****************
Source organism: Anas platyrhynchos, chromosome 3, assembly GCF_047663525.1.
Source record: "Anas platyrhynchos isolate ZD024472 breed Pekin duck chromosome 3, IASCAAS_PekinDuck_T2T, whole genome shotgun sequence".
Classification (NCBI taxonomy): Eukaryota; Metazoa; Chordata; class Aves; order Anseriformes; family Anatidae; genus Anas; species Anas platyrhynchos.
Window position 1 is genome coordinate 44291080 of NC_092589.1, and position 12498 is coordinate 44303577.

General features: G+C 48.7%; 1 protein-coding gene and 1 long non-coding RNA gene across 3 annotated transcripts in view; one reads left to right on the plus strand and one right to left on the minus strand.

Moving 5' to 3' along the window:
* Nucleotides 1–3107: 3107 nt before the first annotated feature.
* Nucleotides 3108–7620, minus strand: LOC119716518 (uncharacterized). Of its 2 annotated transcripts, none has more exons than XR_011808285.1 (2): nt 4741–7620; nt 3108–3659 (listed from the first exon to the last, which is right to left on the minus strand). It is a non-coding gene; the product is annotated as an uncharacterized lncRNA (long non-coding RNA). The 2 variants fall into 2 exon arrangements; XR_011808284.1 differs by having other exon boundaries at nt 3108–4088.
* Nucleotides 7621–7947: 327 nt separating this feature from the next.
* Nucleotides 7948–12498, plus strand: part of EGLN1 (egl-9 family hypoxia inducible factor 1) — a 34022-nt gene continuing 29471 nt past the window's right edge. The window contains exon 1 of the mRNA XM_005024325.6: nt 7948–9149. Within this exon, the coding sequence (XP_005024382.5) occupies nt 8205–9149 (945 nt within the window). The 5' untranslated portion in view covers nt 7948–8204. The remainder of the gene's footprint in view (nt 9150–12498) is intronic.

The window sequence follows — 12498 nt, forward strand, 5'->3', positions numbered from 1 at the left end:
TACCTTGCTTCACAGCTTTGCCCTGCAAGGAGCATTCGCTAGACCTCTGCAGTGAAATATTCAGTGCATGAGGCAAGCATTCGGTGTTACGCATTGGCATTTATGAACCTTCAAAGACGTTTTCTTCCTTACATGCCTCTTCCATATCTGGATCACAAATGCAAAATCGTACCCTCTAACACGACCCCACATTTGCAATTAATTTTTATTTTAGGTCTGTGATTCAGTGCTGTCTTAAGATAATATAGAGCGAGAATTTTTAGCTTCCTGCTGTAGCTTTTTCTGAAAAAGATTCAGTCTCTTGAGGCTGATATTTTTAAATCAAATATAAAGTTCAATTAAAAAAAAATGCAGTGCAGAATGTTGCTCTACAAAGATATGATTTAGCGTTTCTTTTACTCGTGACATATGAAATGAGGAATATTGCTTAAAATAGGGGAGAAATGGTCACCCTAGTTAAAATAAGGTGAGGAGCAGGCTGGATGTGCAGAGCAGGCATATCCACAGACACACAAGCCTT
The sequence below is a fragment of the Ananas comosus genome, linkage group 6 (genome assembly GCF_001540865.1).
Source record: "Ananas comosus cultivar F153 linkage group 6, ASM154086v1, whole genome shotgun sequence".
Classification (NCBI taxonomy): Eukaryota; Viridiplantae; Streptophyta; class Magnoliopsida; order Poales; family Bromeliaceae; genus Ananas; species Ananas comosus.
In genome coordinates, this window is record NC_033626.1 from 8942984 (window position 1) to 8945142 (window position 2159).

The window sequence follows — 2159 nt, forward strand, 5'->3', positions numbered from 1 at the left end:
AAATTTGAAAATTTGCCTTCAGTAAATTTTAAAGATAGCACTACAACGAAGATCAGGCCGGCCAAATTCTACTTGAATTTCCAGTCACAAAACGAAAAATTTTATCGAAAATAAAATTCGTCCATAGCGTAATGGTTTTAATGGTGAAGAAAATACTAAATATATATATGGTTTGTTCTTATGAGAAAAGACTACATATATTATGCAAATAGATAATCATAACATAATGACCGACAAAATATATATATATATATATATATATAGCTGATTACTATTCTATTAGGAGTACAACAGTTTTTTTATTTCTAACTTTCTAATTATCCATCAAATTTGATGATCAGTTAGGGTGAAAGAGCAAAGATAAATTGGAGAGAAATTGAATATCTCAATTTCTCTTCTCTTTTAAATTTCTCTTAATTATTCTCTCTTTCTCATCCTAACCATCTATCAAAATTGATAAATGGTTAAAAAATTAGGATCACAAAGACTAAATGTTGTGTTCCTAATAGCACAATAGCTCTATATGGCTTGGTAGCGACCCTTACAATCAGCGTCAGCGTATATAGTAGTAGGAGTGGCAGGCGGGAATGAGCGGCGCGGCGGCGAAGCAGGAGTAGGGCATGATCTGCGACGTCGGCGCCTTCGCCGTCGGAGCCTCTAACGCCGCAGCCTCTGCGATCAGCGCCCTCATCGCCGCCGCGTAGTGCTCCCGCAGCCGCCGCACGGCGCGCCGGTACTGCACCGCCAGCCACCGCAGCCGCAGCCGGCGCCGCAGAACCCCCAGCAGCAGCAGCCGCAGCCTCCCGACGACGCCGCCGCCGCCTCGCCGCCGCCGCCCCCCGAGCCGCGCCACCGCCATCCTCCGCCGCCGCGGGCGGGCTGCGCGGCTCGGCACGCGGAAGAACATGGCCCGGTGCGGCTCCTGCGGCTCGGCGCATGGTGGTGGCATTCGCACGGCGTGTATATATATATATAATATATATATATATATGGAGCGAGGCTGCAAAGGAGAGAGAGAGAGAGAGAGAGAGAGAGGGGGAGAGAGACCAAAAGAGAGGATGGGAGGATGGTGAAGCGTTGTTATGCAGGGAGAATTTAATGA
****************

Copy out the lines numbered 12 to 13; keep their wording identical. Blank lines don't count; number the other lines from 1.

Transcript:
TACCTTGCTTCACAGCTTTGCCCTGCAAGGAGCATTCGCTAGACCTCTGCAGTGAAATATTCAGTGCATGAGGCAAGCATTCGGTGTTACGCATTGGCATTTATGAACCTTCAAAGACGTTTTCTTCCTTACATGCCTCTTCCATATCTGGATCACAAATGCAAAATCGTACCCTCTAACACGACCCCACATTTGCAATTAATTTTTATTTTAGGTCTGTGATTCAGTGCTGTCTTAAGATAATATAGAGCGAGAATTTTTAGCTTCCTGCTGTAGCTTTTTCTGAAAAAGATTCAGTCTCTTGAGGCTGATATTTTTAAATCAAATATAAAGTTCAATTAAAAAAAAATGCAGTGCAGAATGTTGCTCTACAAAGATATGATTTAGCGTTTCTTTTACTCGTGACATATGAAATGAGGAATATTGCTTAAAATAGGGGAGAAATGGTCACCCTAGTTAAAATAAGGTGAGGAGCAGGCTGGATGTGCAGAGCAGGCATATCCACAGACACACAAGCCTT
The sequence below is a fragment of the Ananas comosus genome, linkage group 6 (genome assembly GCF_001540865.1).